The self-esteem movement has swept through Western culture over the past 50 years, with parents and teachers alike doubling down on the idea that improving children’s self-confidence will lead to improved performance, and more successful life in general (Baskin, 2011).
This movement started with a book published in 1969, in which psychologist Nathaniel Branden argued that most mental or emotional problems people face could be traced back to low self-esteem. Branden laid the foundation for the Self-Esteem Movement with his assertion that improving an individual’s self-esteem could not only result in better performance but could even cure pathology.
Since then, there have been thousands of papers published and studies conducted on the relationship between success and self-esteem. This is a popular idea not only in literature but in more mainstream mediums as well. Before we begin exploring the complexities of self-esteem it is essential to unpack the differences between the overlapping concepts of self-efficacy, self-confidence, and self-esteem.
“Once we believe in ourselves, we can risk curiosity, wonder, spontaneous delight, or any experience that reveals the human spirit.” E.E. Cummings
Self-confident people seem at ease with themselves and their work. They invite trust and inspire confidence in others. These are all attractive characteristics to have.
But it’s not always easy to be confident in yourself, particularly if you’re naturally self-critical or if other people put you down. Thankfully, there are steps you can take to increase and maintain your self-confidence.
This article explains what self-confidence is and why it matters. We’ll explore how to believe in yourself and how to project this belief to others so that you can be more effective and happier in your life and work. (You can read more in the next article)
Note: Self-confident People perform better at work, so it’s important to nurture your team members’ self-confidence, too.
What Is Self-Confidence – and Why Is It Important?
Self-confidence means trusting in your judgment, capacities, and abilities. It’s about valuing yourself and feeling worthy, regardless of any imperfections or what others may believe about you.
Self-efficacy and self-esteem are often used interchangeably with self-confidence. But they are subtly different.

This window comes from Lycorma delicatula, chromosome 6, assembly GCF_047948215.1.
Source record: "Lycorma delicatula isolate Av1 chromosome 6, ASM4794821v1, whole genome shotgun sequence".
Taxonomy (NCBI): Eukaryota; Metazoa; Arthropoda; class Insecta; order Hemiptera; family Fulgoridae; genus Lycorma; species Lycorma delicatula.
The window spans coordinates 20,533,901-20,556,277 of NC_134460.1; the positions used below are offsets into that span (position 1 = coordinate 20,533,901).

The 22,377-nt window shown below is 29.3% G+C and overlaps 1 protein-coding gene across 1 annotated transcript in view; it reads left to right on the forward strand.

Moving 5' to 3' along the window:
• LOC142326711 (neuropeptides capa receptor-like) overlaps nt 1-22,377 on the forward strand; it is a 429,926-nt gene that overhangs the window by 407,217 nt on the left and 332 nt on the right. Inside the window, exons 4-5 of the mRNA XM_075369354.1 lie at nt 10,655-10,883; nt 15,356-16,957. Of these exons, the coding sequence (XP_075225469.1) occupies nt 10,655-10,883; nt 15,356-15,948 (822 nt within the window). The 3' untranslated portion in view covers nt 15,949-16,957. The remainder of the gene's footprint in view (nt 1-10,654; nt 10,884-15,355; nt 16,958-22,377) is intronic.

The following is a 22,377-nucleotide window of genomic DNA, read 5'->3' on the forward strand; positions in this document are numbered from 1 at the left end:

We gain a sense of self-efficacy when we see ourselves mastering skills and achieving goals. This encourages us to believe that, if we learn and work hard in a particular area, we’ll succeed. It’s this type of confidence that leads people to accept difficult challenges and keep going in the face of setbacks.
Self-esteem is a more general sense that we can cope with what’s going on in our lives, and that we have a right to be happy.
Also, self-esteem comes, in part, from the feeling that the people around us approve of us. We may or may not be able to control this, and if we experience a lot of criticism or rejection from others, our self-esteem can easily suffer unless we support it in other ways.
Confidence and Behavior
Take a look at the table below, which compares confident behavior with behavior that’s associated with low self-confidence. Which thoughts or actions do you recognize in yourself?
|Confident Behavior||Behavior Associated With Low Self-Confidence|
|Doing what you believe to be right, even if others mock or criticize you for it.||You are governing your behavior based on what other people think.|
|Being willing to take risks and to go the extra mile to achieve better things.||Staying in your comfort zone, fearing failure, and avoiding risk.|
|Admitting your mistakes and learning from them.||Working hard to cover up mistakes and hoping that you can fix the problem before anyone notices.|
|Waiting for others to congratulate you on your accomplishments.||Extolling your virtues as often as possible to as many people as possible.|
|Accepting compliments graciously. “Thanks, I worked hard on that prospectus. I’m pleased you recognize my efforts.”||Dismissing compliments offhandedly. “Oh, that prospectus was nothing. Anyone could have done it.”|
As these examples show, low self-confidence can be self-destructive and may manifest itself as negativity.
Self-confident people are generally more positive – they value themselves and trust their judgment. But they also acknowledge their failures and mistakes and learn from them.
Why Self-Confidence Matters
Self-confidence is vital in almost every aspect of our lives, yet many people struggle to find it. Sadly, this can become a vicious cycle: people who lack self-confidence are less likely to achieve the success that could give them more confidence.
For example, you may not be inclined to back a project that’s pitched by someone who’s visibly nervous, fumbling, or constantly apologizing. On the other hand, you’re persuaded by someone who speaks, holds their head high, and answers questions with assurance.
Confident people inspire confidence in others: their audience, their co-workers, their bosses, their customers, and their friends. And gaining the confidence of others is one of the key ways to succeed. In the following sections, we’ll see how you can do this.